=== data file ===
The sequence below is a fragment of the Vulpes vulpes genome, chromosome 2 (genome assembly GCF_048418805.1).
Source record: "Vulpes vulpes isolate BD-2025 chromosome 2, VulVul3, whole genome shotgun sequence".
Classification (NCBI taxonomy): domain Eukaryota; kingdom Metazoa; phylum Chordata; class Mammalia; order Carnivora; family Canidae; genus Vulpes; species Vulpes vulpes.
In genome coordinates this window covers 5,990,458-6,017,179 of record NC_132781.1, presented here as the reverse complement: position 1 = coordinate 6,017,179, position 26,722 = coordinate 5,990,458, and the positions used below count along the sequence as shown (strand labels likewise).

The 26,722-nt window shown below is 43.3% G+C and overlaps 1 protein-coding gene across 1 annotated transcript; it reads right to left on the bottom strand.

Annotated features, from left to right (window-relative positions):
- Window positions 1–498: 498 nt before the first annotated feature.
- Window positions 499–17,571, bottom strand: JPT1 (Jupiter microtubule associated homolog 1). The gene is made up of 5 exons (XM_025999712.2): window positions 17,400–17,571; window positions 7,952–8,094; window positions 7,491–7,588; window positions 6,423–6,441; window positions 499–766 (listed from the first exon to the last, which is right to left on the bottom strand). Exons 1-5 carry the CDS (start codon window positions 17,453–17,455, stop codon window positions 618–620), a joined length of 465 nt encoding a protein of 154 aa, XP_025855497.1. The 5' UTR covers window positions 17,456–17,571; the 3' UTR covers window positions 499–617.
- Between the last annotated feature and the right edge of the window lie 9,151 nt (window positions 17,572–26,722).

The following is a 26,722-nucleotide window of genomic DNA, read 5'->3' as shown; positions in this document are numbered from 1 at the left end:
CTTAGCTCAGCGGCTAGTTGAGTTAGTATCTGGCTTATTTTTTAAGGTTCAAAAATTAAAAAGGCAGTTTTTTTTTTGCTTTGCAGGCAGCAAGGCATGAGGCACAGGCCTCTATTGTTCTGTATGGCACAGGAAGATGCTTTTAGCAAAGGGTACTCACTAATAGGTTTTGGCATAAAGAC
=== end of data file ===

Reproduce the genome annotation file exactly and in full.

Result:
The sequence below is a fragment of the Vulpes vulpes genome, chromosome 2 (genome assembly GCF_048418805.1).
Source record: "Vulpes vulpes isolate BD-2025 chromosome 2, VulVul3, whole genome shotgun sequence".
Classification (NCBI taxonomy): domain Eukaryota; kingdom Metazoa; phylum Chordata; class Mammalia; order Carnivora; family Canidae; genus Vulpes; species Vulpes vulpes.
In genome coordinates this window covers 5,990,458-6,017,179 of record NC_132781.1, presented here as the reverse complement: position 1 = coordinate 6,017,179, position 26,722 = coordinate 5,990,458, and the positions used below count along the sequence as shown (strand labels likewise).

The 26,722-nt window shown below is 43.3% G+C and overlaps 1 protein-coding gene across 1 annotated transcript; it reads right to left on the bottom strand.

Annotated features, from left to right (window-relative positions):
- Window positions 1–498: 498 nt before the first annotated feature.
- Window positions 499–17,571, bottom strand: JPT1 (Jupiter microtubule associated homolog 1). The gene is made up of 5 exons (XM_025999712.2): window positions 17,400–17,571; window positions 7,952–8,094; window positions 7,491–7,588; window positions 6,423–6,441; window positions 499–766 (listed from the first exon to the last, which is right to left on the bottom strand). Exons 1-5 carry the CDS (start codon window positions 17,453–17,455, stop codon window positions 618–620), a joined length of 465 nt encoding a protein of 154 aa, XP_025855497.1. The 5' UTR covers window positions 17,456–17,571; the 3' UTR covers window positions 499–617.
- Between the last annotated feature and the right edge of the window lie 9,151 nt (window positions 17,572–26,722).

The following is a 26,722-nucleotide window of genomic DNA, read 5'->3' as shown; positions in this document are numbered from 1 at the left end:
CTTAGCTCAGCGGCTAGTTGAGTTAGTATCTGGCTTATTTTTTAAGGTTCAAAAATTAAAAAGGCAGTTTTTTTTTTGCTTTGCAGGCAGCAAGGCATGAGGCACAGGCCTCTATTGTTCTGTATGGCACAGGAAGATGCTTTTAGCAAAGGGTACTCACTAATAGGTTTTGGCATAAAGAC